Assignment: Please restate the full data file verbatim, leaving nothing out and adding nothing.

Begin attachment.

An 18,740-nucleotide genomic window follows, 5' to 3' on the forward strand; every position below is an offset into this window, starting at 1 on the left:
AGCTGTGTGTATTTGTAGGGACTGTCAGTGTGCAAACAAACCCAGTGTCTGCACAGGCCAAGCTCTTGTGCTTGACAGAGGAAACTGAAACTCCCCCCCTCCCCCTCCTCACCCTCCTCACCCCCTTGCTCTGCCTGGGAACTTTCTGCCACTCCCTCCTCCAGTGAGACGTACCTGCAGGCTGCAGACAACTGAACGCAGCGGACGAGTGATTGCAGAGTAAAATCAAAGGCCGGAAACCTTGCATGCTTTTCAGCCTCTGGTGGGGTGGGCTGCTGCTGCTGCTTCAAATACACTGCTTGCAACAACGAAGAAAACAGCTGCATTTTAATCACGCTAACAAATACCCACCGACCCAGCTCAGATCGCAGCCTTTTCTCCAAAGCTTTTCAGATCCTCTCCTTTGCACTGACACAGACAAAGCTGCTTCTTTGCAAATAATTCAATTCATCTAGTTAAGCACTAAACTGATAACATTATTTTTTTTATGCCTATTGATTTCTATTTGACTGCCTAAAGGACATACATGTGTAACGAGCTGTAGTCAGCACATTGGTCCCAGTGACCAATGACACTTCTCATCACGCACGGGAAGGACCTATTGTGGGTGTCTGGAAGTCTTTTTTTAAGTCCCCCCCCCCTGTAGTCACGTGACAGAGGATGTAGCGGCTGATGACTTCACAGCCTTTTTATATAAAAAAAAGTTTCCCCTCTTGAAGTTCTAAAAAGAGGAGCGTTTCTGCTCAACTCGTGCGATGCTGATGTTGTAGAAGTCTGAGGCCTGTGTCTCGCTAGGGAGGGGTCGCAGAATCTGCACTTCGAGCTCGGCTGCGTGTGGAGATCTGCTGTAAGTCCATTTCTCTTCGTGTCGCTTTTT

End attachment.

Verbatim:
An 18,740-nucleotide genomic window follows, 5' to 3' on the forward strand; every position below is an offset into this window, starting at 1 on the left:
AGCTGTGTGTATTTGTAGGGACTGTCAGTGTGCAAACAAACCCAGTGTCTGCACAGGCCAAGCTCTTGTGCTTGACAGAGGAAACTGAAACTCCCCCCCTCCCCCTCCTCACCCTCCTCACCCCCTTGCTCTGCCTGGGAACTTTCTGCCACTCCCTCCTCCAGTGAGACGTACCTGCAGGCTGCAGACAACTGAACGCAGCGGACGAGTGATTGCAGAGTAAAATCAAAGGCCGGAAACCTTGCATGCTTTTCAGCCTCTGGTGGGGTGGGCTGCTGCTGCTGCTTCAAATACACTGCTTGCAACAACGAAGAAAACAGCTGCATTTTAATCACGCTAACAAATACCCACCGACCCAGCTCAGATCGCAGCCTTTTCTCCAAAGCTTTTCAGATCCTCTCCTTTGCACTGACACAGACAAAGCTGCTTCTTTGCAAATAATTCAATTCATCTAGTTAAGCACTAAACTGATAACATTATTTTTTTTATGCCTATTGATTTCTATTTGACTGCCTAAAGGACATACATGTGTAACGAGCTGTAGTCAGCACATTGGTCCCAGTGACCAATGACACTTCTCATCACGCACGGGAAGGACCTATTGTGGGTGTCTGGAAGTCTTTTTTTAAGTCCCCCCCCCCTGTAGTCACGTGACAGAGGATGTAGCGGCTGATGACTTCACAGCCTTTTTATATAAAAAAAAGTTTCCCCTCTTGAAGTTCTAAAAAGAGGAGCGTTTCTGCTCAACTCGTGCGATGCTGATGTTGTAGAAGTCTGAGGCCTGTGTCTCGCTAGGGAGGGGTCGCAGAATCTGCACTTCGAGCTCGGCTGCGTGTGGAGATCTGCTGTAAGTCCATTTCTCTTCGTGTCGCTTTTT